Today the adorable Jessica from Fair Share CSF offered me some fresh trout roe to sample. I was super excited but a little intimidated because I wasn’t sure what to do with them.
My husband said “Oh good, we can have blinis!” I made them for him on Valentine’s Day five years ago and he’s wanted them again since.
I didn’t know how to brine fish eggs so I used the instructions Jessica sent me on this blog. The hardest part is removing the membrane from the eggs. (I read on another blog that if you salt them first the eggs just fall out of the sac, but I read that too late to try it. )
You have to soak them in the hottest tap water you can handle to toughen up the eggs a little so that they can take being handled. They are still pretty fragile and I lost a lot of them. I kind of swished them around and picked off bits where I could. The membrane floats to the top so you can scoop it out with a tea strainer. I kept straining them and refilling the hot water till I got as much membrane off as I could. It took quite a while but I did manage to get a pile of opaque, membrane-less eggs.
Then I strained them and added a teaspoon of salt and mixed it in with my fingers. They started turning bright orange right away.
I put them in the fridge for half an hour, gently mixed in another teaspoon of sea salt and transferred them to a strainer. I set the strainer into a bowl and returned them to the fridge for an hour. After an hour the salt was all absorbed and the moisture was drained out.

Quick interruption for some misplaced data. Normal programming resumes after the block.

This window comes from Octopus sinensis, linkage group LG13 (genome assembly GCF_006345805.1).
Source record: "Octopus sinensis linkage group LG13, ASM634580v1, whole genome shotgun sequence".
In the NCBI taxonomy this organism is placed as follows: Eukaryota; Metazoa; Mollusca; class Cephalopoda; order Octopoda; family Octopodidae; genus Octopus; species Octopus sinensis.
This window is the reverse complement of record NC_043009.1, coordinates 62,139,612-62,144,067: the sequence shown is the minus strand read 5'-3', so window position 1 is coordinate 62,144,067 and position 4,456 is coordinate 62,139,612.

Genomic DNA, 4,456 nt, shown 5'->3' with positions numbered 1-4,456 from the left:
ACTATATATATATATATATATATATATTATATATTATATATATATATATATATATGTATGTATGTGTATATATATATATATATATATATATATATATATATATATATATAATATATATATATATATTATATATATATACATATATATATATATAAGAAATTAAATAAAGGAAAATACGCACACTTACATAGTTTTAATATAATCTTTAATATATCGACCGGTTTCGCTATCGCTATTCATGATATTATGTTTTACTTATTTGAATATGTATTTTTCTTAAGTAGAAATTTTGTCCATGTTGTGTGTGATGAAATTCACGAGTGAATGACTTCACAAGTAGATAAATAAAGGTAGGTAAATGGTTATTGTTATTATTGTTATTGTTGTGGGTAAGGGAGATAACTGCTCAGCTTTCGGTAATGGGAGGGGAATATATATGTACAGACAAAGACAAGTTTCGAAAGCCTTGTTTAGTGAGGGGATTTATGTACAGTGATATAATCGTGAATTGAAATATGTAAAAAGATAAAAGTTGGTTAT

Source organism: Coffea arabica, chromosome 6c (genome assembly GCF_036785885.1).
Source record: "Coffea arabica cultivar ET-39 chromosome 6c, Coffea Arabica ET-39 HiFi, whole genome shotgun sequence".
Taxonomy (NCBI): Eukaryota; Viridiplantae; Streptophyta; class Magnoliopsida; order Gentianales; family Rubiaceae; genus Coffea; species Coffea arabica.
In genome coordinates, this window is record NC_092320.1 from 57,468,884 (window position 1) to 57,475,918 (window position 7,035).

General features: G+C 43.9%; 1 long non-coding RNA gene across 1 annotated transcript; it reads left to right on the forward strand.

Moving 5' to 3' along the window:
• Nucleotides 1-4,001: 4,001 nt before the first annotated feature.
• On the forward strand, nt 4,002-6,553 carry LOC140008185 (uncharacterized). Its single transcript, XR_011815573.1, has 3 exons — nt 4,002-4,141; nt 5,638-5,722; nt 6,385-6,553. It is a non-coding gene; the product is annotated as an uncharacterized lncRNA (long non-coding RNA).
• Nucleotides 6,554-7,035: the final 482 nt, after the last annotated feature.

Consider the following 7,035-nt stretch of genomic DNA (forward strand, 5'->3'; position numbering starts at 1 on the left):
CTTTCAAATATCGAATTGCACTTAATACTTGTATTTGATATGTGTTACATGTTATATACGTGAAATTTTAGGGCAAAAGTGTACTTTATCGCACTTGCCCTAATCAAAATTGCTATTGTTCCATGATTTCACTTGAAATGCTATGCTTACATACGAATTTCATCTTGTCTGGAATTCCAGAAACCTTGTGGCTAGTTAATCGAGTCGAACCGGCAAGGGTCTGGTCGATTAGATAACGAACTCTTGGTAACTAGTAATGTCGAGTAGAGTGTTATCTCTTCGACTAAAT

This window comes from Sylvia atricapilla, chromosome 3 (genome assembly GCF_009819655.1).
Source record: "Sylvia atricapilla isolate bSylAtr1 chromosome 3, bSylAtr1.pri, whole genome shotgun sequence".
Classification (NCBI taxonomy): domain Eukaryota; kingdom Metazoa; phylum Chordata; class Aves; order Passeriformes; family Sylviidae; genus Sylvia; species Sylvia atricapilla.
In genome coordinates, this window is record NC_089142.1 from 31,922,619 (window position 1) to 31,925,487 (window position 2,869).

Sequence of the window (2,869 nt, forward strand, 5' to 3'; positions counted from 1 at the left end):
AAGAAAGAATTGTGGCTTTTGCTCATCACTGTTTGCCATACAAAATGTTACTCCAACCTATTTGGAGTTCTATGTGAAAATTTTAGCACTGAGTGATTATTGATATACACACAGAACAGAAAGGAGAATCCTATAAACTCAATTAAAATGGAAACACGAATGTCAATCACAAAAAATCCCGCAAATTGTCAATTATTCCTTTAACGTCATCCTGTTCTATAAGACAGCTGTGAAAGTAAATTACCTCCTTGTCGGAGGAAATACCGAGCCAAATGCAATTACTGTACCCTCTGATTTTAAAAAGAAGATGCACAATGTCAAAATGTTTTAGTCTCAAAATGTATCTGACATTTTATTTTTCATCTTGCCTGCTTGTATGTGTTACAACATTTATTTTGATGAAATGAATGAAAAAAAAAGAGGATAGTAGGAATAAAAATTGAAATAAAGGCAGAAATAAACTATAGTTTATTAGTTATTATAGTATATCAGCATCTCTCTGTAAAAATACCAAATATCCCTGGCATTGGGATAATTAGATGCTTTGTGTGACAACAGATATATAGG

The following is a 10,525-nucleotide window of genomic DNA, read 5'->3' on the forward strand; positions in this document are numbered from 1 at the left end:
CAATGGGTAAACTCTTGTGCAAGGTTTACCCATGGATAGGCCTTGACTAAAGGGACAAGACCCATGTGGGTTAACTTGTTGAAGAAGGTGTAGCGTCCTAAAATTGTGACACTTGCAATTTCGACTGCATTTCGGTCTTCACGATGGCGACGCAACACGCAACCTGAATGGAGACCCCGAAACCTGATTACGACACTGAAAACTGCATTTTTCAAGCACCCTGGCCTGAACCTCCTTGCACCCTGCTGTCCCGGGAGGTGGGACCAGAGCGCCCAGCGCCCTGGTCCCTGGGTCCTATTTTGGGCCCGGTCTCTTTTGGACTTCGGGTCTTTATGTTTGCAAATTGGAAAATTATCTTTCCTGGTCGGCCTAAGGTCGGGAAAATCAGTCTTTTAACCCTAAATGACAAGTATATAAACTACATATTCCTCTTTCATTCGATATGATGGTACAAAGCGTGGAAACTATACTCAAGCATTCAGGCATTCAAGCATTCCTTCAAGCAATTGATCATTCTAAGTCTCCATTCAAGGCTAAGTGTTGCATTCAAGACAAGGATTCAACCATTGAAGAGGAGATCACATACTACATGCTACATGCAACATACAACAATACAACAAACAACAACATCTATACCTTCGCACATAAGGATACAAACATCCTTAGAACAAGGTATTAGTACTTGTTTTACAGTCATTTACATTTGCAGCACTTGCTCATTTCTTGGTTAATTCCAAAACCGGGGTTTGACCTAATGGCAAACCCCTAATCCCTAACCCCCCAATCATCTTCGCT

When I took them out they were clear, plump and bright orange.
Look at that! So pretty!
I suggest taking a pretty big taste at this point. Mine were too salty because I didn’t taste enough of them to notice. If they are too salty you can soak them for 10 minutes in cold water.
Now the blinis. I used Martha Stewart’s recipe here.
Here is her recipe:
- 2 1/4 teaspoons active dry yeast (one 1/4-ounce envelope)
- 1/2 cup warm water (110 degrees)
- 1 cup all-purpose flour
- Coarse salt
- 1/2 cup low-fat buttermilk
- 1 tablespoon unsalted butter, melted, plus more for pan
- 1/2 teaspoon sugar
- 2 large eggs, separated
I followed it exactly except I didn’t have buttermilk so I used half & half with a squirt of lemon juice in it. Also, I used salted butter. They were really good – like pancakes but yeasty and savory. Yum. This recipe made waaaaaay too many blinis for my needs though. We’re eating them plain as snacks now.
I sprinkled the yeast over warm water and let it stand for 5-10 minutes. Meanwhile, I separated the eggs and set the whites aside. I whisked the yolks and added the sugar and “buttermilk” to them.
In a separate bowl I mixed the flour and the 1teaspoon of salt.
When the yeast mixture was foamy I added the egg/milk mixture to it, then added the dry ingredients. I let the batter rest for 30 minutes.
Then I whisked the whites till stiff peaks formed and folded them in. I let the batter rest 10 minutes (there is a lot of waiting in these recipes.)
On to cooking these buggers! I melted butter in a nonstick pan and dropped 1 tablespoon of batter in for each blin. I flipped them when they looked dry around the edges (about a minute and a half per side.)
Look how gorgeous! They were such a treat! It was very fancy for a Sunday night dinner to eat while watching Walking Dead but why not?
- Blini amuse-bouche (pearlspotting.wordpress.com)
- Avocado Baby Blini w Feta, Strawberry & Walnut Salsa (antipodeanfood.wordpress.com)
- Smoked salmon blinis (changomutney.wordpress.com)
- Smoked Salmon Blinis (felicityjanehobbs.wordpress.com)
- Buckwheat Blini (theundergroundgourmet.wordpress.com)
- Blinis With Bab (fashionedinlondon.wordpress.com)
- Miniature Blini Canapés with Herring, Keta Caviar and Dill (lukehoney.typepad.com)
- Fish Roe – Not Just for Sushi (fillyourplate.org)